McCormick & Company is the International producer of spices, seasonings, flavorings, and specialty foods with a very broad product line that encompasses both the retail and industrial markets. In the retail division, the package engineering department has the responsibility to generate packaging specifications and disseminate them to the necessary functions including production, quality control, purchasing, etc. In the Industrial divisions, this job is usually handled by purchasing, QA, or manufacturing.
In the past, this was accomplished by producing written specifications on a word processor and distributing them through the internal mail system. This was very inefficient as it could take a week or more to disseminate the documents. There was also the possibility that they could be misplaced or would sit on someone's desk while they were on vacation or traveling. This made it necessary for the affected departments to field a huge number of inquiries and often resulted in the incorrect information being applied to the finished goods case, or the wrong packaging materials being used. The magnitude of this problem is hinted at by the fact that an average of 100 changes -- some of them naturally very small -- are made to specifications every day in our retail division.
We have overcome these difficulties by installing a packaging specifications database in our retail division called PC-SPECS from Keene Systems, Inc., Dallas, Texas. We recently purchased a corporate license for the software in order to roll it out to our other divisions, both domestic and international. This software system easily manages complete specifications including CAD drawings, graphics and supporting text documents. Once entered into the system, material specification information is available over a local area network (LAN) instantaneously to users
in various departments, and is planned to soon be available to suppliers that need it as well. Results have included increased productivity and elimination of packaging errors.
The McCormick/Schilling Division is responsible for blending and packaging of the company's consumer products in the U.S. The division has two plants. One in Hunt Valley, Maryland and the other in Salinas, California. The SKU's that constitute the division's products each consist of a minimum of two different material components - typically several. Frequently, a single product is offered in more than one package format each of which requires a unique SKU number.
As the company has grown through acquisition and new products, the job of managing packaging material specifications has greatly expanded. In addition, the volume of information required to be maintained on each specification has increased over the years in response to various needs. For example, the company has embarked upon a vendor certification program which involves partnerships with key packaging suppliers that have demonstrated their ability to maintain the company's quality standards. This program has made it necessary to provide far more detailed specifications and drawings to the Procurement Department who maintains the certification program. The increased use of automated packaging machinery has also driven the need for more detailed specifications because more precise dimensional tolerances are needed to stay within the machine's operating capabilities.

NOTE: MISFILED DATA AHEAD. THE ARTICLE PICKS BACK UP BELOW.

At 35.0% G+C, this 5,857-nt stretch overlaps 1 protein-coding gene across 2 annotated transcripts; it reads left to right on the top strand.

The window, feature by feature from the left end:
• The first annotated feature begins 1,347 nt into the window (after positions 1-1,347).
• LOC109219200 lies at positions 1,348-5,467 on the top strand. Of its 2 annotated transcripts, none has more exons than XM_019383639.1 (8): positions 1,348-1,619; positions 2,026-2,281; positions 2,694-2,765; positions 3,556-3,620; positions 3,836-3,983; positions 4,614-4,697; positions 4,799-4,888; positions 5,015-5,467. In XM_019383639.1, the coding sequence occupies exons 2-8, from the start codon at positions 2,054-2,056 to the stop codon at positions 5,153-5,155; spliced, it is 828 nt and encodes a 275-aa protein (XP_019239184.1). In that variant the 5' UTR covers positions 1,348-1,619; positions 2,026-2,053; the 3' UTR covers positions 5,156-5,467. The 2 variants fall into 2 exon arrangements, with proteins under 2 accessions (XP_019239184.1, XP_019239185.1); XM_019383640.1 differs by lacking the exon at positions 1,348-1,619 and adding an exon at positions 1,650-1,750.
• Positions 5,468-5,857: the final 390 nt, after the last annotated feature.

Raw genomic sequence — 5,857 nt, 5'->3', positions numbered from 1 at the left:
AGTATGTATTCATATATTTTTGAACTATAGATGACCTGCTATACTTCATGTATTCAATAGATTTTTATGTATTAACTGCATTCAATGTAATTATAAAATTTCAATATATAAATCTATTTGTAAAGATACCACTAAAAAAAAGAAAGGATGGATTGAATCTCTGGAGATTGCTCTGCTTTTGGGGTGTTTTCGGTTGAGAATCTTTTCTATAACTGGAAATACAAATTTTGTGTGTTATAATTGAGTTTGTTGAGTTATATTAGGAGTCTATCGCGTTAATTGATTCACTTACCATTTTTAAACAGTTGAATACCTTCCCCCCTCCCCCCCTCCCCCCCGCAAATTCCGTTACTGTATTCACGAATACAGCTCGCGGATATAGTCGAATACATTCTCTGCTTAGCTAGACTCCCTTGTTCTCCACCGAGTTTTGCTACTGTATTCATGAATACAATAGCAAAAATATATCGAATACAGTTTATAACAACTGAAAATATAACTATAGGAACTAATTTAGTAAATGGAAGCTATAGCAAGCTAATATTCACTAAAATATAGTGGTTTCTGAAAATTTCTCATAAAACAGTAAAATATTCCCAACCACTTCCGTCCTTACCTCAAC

A significant time lag was involved with the previous method of communicating specifications. Bill of Materials (BOM) information is maintained on a mainframe database which contains only item codes for the components rather than complete material specifications. Packaging component changes, which could be new items, discontinued items, or changes made by marketing or production, were printed out every day and provided to us. Package engineering was then responsible for creating the packaging specification which consisted of, at a bare minimum, generating date coding and pallet pattern instructions. The specification would be originally drafted on paper, submitted to a central word processing pool, sent back to be proofread, resubmitted to typing and finally printed and mailed. The entire process could easily take several weeks. With so many specifications and the time lag involved from creation to distribution it was not uncommon to produce a product to an old or obsolete specification. Specification management became a real issue!
Packaging engineers at the company had long recognized the problem but were not able to find a promising solution until they heard about PC-SPECS. This software package, which was just being introduced, was a personal computer-based program and database that specifically addressed documentation for packaging component and material specifications. The uniqueness of the product rests in its ability to seamlessly integrate information in multiple media formats, including CAD drawings, graphics and artwork, pallet diagrams and text-based support documents - in a multi-user environment into a single system. The package is sold as an off-the-shelf system with customization added as necessary to match existing control procedure requirements. Some of the features of the program include: 1) Records maintained of all changes made to specifications, 2) Searches can be made for specifications matching certain parameters which helps reduce duplication, 3) Specifications are maintained according to finished product
or individual components. 4) Control over user access is provided through the use of passwords and security access level assignments on an individual user basis, 5) Data for saved palletization software solution files can easily be imported into the system, and 6) An electronic signature capability for approval purposes is included, removing the need to route paper copies.